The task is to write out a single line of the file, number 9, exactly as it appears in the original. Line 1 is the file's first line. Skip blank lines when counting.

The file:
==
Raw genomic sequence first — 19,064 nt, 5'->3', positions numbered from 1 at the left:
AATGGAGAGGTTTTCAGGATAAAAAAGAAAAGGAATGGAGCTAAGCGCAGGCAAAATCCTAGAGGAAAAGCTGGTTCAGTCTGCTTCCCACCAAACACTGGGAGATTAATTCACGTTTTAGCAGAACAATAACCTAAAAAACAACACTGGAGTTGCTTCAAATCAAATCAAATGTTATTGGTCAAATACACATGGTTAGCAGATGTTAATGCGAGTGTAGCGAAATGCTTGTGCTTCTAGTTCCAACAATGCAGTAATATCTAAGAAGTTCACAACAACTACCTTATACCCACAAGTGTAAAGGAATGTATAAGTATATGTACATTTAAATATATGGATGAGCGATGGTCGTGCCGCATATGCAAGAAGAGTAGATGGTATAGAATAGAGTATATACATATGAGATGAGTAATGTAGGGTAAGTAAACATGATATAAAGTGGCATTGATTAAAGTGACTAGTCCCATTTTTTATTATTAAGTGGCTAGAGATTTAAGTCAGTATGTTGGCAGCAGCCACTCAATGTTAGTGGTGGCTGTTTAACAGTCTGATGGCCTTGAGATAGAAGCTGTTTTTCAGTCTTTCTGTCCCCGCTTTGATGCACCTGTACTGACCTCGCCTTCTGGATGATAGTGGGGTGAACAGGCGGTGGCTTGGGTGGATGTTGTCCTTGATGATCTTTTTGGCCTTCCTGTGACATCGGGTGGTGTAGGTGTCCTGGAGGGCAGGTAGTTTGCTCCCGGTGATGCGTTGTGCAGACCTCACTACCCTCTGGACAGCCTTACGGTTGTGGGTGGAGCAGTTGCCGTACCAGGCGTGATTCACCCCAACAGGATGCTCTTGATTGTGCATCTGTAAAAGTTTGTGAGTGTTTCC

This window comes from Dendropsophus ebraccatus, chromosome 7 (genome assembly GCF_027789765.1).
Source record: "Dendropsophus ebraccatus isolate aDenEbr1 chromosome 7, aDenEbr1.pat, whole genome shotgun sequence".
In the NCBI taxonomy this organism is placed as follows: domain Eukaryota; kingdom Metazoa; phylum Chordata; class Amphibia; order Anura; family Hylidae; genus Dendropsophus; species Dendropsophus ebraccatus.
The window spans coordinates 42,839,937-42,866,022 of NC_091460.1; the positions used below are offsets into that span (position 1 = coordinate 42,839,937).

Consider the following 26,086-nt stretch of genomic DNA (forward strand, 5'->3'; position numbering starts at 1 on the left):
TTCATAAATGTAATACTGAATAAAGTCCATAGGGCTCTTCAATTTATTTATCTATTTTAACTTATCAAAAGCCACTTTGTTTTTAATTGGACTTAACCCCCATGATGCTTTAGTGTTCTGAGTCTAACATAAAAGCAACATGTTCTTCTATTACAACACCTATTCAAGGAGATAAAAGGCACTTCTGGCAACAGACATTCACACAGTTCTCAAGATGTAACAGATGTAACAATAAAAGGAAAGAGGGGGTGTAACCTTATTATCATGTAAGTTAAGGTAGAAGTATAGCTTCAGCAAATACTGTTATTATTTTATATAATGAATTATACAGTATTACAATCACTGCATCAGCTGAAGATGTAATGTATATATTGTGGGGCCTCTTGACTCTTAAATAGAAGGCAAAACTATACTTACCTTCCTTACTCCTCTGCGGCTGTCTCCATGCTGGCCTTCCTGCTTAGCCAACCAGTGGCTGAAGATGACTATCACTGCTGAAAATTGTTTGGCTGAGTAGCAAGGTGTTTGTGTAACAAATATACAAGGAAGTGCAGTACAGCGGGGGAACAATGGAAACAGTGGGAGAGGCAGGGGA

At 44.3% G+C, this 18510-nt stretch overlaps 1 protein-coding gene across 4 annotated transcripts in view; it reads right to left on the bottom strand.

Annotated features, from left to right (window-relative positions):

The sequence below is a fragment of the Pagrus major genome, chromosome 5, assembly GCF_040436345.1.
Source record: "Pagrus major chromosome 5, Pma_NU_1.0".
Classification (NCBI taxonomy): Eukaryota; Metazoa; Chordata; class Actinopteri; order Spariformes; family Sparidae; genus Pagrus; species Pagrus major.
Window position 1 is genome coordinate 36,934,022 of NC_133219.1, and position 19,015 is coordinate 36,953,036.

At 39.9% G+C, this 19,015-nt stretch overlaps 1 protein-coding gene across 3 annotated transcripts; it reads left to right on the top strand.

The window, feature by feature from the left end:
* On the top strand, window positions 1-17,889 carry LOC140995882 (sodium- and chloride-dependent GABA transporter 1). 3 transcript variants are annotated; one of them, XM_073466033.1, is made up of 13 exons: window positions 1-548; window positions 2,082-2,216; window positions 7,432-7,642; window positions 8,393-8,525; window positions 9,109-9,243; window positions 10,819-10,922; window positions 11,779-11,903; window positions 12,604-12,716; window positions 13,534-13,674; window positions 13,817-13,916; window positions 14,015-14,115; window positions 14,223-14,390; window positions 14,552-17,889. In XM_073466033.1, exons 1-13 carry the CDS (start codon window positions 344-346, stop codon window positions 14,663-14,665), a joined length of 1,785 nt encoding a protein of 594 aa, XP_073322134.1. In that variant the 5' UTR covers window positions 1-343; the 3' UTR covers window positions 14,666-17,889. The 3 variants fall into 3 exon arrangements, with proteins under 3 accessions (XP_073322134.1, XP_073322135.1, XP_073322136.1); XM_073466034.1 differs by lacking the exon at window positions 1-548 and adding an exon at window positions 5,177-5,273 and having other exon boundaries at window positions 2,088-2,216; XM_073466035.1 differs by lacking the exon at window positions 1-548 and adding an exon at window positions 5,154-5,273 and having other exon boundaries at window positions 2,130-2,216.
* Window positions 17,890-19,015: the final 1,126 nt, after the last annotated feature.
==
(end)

At 44.3% G+C, this 18510-nt stretch overlaps 1 protein-coding gene across 4 annotated transcripts in view; it reads right to left on the bottom strand.